The Italian language is the most direct descendent of Latin among all the Romance languages. It evolved from vernacular Latin beginning in the 10th century A.D. It became formalized in the 14th century through the works of Dante Alighieri, who mixed southern Italian languages with his native Tuscan in his Divine Comedy. Although the city-states of contemporary Italy continued – and continue – to have distinct dialects, by the mid-19th century, around the time of the unification of Italy, a common language was standardized throughout the country.
Today, Italian language education in the United States focuses on written and spoken Italian through textbooks and, increasingly, an inter-disciplinary approach that touches on art, opera, theater, literature and current events around the world. The studies broaden students’ understanding of the world, its history, and its culture, and they give depth to the high school experience of all students fortunate enough to take the program.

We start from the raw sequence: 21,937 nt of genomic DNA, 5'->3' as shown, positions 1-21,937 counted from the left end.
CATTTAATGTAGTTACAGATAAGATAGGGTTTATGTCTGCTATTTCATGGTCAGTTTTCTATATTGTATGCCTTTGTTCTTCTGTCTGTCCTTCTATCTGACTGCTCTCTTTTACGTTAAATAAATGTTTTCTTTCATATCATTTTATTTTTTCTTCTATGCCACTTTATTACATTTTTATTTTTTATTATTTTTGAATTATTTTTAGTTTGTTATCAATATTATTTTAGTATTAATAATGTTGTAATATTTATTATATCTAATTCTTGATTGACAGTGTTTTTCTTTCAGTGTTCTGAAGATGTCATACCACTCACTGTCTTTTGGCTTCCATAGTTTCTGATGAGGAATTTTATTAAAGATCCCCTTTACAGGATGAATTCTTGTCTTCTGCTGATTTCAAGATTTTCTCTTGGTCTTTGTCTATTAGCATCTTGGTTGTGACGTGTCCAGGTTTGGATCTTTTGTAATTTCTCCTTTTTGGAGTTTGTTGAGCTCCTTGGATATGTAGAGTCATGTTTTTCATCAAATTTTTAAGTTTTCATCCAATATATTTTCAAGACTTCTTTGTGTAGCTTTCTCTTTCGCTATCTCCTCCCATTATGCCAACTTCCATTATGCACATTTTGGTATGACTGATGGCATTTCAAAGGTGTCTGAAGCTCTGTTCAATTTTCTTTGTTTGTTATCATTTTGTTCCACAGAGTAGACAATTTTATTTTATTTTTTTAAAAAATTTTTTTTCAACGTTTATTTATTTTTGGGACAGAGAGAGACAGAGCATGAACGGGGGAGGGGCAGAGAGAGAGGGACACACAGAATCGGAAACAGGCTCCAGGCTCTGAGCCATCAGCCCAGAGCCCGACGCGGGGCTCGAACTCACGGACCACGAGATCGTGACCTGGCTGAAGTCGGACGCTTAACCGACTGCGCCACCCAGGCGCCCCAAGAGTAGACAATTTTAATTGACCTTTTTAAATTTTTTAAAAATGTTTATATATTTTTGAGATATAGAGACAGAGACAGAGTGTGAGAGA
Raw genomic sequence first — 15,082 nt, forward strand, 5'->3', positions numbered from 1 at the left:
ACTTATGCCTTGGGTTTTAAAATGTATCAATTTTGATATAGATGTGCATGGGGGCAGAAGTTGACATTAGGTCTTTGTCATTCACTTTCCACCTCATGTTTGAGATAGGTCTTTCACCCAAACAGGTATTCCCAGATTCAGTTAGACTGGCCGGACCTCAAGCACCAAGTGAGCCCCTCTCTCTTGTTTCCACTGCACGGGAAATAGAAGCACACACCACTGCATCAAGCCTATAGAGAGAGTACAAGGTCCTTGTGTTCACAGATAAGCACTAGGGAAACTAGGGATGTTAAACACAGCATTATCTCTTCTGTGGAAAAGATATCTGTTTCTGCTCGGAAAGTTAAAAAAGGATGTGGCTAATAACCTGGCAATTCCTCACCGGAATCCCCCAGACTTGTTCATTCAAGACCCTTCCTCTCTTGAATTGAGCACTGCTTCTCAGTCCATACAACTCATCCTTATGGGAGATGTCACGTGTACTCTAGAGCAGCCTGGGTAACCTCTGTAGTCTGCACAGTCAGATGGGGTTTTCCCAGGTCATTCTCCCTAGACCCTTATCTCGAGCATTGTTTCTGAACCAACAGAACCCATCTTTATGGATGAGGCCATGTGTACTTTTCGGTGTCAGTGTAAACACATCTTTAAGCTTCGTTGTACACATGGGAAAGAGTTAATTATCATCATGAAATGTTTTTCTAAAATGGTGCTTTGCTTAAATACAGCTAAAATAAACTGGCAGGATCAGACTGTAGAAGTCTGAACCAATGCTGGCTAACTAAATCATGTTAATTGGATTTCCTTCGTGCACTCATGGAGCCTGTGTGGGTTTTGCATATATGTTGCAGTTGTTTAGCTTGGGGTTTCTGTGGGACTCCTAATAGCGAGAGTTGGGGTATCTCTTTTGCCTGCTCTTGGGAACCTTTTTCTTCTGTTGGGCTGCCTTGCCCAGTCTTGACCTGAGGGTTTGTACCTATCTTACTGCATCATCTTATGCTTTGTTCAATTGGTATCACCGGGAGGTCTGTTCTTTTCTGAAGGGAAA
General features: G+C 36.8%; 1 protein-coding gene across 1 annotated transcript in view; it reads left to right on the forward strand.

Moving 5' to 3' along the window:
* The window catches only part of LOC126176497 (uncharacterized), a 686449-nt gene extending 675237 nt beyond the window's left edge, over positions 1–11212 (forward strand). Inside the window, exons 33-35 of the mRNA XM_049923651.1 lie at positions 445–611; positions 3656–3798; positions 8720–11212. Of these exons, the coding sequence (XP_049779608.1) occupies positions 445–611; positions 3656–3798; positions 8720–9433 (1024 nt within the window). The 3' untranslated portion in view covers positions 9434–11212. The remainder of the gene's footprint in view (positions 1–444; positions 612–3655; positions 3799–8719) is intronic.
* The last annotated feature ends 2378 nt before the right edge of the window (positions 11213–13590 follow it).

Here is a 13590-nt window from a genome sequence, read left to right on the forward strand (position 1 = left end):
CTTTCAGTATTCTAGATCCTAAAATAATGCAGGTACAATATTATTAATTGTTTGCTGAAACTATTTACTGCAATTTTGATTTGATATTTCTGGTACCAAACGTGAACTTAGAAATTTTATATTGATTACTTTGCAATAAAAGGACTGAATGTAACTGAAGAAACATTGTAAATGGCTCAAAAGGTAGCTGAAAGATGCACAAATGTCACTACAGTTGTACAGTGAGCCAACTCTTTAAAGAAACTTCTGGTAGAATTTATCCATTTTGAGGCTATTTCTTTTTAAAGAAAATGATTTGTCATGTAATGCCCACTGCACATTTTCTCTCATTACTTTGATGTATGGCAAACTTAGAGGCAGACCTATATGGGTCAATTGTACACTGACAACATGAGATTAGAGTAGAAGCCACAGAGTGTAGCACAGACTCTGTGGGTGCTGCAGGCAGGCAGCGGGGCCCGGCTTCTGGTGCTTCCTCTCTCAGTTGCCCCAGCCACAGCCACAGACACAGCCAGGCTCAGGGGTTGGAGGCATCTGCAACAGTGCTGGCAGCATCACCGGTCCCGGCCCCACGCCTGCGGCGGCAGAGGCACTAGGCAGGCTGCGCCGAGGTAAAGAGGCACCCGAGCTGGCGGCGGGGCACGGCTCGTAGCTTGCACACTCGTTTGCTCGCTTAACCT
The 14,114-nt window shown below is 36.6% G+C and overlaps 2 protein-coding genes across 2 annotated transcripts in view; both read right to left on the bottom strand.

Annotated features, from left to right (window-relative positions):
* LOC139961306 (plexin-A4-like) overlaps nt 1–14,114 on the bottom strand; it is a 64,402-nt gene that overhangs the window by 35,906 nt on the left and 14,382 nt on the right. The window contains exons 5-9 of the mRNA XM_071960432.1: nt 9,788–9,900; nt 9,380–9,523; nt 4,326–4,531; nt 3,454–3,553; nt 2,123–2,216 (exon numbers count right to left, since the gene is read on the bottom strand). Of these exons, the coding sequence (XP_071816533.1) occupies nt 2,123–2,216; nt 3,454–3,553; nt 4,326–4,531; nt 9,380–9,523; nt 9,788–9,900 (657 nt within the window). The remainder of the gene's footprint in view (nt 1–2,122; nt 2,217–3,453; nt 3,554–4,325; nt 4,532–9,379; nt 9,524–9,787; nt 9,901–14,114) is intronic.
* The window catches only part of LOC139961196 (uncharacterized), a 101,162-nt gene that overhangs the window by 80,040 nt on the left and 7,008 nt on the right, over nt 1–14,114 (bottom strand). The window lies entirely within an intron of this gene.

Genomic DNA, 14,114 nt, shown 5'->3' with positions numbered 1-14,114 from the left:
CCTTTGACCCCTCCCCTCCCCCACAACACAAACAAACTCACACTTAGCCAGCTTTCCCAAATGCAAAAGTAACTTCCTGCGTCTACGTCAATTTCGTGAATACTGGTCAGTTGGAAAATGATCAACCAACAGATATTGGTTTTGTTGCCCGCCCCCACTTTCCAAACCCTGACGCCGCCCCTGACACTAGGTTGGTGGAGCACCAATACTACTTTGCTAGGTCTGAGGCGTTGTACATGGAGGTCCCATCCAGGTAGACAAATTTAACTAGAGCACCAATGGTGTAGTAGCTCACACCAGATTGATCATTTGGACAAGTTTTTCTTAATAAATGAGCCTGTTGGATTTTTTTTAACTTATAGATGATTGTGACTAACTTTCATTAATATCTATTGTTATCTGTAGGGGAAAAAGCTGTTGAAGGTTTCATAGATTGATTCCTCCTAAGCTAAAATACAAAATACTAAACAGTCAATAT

At one high school that offers Italian language education, students present a staged production of Ruggero Leoncavallo’s great tragic opera Pagliacci. At another, they attend an all-day cooking seminar, conducted exclusively in Italian. At yet another, the students go online to research current events on Italian newspaper sites and Italian radio. There is no lack of interest in Italian. Consider the following studies: